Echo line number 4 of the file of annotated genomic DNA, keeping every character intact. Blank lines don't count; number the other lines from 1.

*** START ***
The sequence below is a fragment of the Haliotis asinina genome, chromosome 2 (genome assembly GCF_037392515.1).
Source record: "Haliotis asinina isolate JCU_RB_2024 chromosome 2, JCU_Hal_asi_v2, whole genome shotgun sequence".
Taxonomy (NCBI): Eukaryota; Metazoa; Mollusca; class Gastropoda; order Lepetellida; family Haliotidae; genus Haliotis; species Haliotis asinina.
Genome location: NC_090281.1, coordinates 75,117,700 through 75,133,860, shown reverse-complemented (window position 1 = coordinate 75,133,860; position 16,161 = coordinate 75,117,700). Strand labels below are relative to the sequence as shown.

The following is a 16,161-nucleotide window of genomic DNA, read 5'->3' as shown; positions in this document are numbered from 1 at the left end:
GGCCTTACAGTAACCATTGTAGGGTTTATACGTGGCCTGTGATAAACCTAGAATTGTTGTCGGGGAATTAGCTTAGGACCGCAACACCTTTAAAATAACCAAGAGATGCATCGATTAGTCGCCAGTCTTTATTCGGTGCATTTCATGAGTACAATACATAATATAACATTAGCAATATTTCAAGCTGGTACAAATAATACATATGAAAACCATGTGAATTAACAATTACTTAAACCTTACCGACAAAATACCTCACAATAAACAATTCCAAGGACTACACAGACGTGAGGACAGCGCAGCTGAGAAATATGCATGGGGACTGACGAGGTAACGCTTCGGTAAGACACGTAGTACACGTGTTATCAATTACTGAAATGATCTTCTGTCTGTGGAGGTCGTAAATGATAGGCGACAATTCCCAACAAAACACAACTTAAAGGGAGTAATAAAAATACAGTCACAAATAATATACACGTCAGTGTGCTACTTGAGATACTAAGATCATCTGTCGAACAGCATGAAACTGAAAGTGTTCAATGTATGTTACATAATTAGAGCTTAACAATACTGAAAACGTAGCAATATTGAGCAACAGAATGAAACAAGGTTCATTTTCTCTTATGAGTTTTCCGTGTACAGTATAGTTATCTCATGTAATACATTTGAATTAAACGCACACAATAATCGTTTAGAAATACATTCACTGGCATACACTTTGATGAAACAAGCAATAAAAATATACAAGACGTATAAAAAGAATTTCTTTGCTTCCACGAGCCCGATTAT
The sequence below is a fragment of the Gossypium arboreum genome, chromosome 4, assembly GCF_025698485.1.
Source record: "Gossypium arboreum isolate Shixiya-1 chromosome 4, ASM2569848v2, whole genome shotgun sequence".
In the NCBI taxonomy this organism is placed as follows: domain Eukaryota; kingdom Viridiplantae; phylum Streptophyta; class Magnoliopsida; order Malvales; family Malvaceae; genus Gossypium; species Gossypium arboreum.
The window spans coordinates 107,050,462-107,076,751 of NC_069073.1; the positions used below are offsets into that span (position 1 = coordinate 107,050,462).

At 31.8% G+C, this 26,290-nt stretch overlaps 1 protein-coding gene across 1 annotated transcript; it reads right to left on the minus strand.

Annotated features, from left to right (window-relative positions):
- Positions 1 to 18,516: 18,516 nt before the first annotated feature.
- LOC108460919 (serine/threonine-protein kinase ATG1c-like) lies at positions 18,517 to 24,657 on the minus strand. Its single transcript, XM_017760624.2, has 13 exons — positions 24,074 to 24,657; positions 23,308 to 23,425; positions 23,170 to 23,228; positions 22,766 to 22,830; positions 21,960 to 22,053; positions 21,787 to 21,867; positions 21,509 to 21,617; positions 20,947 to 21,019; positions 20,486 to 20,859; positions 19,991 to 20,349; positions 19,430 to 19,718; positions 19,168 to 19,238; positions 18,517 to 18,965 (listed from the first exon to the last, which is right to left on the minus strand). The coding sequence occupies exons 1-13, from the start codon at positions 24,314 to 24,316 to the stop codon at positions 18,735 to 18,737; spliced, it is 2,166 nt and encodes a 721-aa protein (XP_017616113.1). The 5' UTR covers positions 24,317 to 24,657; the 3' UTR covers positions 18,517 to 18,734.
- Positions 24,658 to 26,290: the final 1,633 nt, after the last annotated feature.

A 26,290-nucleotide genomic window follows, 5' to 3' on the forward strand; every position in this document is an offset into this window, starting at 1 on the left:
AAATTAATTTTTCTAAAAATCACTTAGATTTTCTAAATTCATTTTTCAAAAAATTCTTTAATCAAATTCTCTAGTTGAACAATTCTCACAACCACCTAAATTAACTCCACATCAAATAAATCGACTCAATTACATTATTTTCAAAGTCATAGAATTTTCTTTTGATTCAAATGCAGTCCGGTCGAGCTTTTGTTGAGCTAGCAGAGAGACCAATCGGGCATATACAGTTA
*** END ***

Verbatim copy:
Genome location: NC_090281.1, coordinates 75,117,700 through 75,133,860, shown reverse-complemented (window position 1 = coordinate 75,133,860; position 16,161 = coordinate 75,117,700). Strand labels below are relative to the sequence as shown.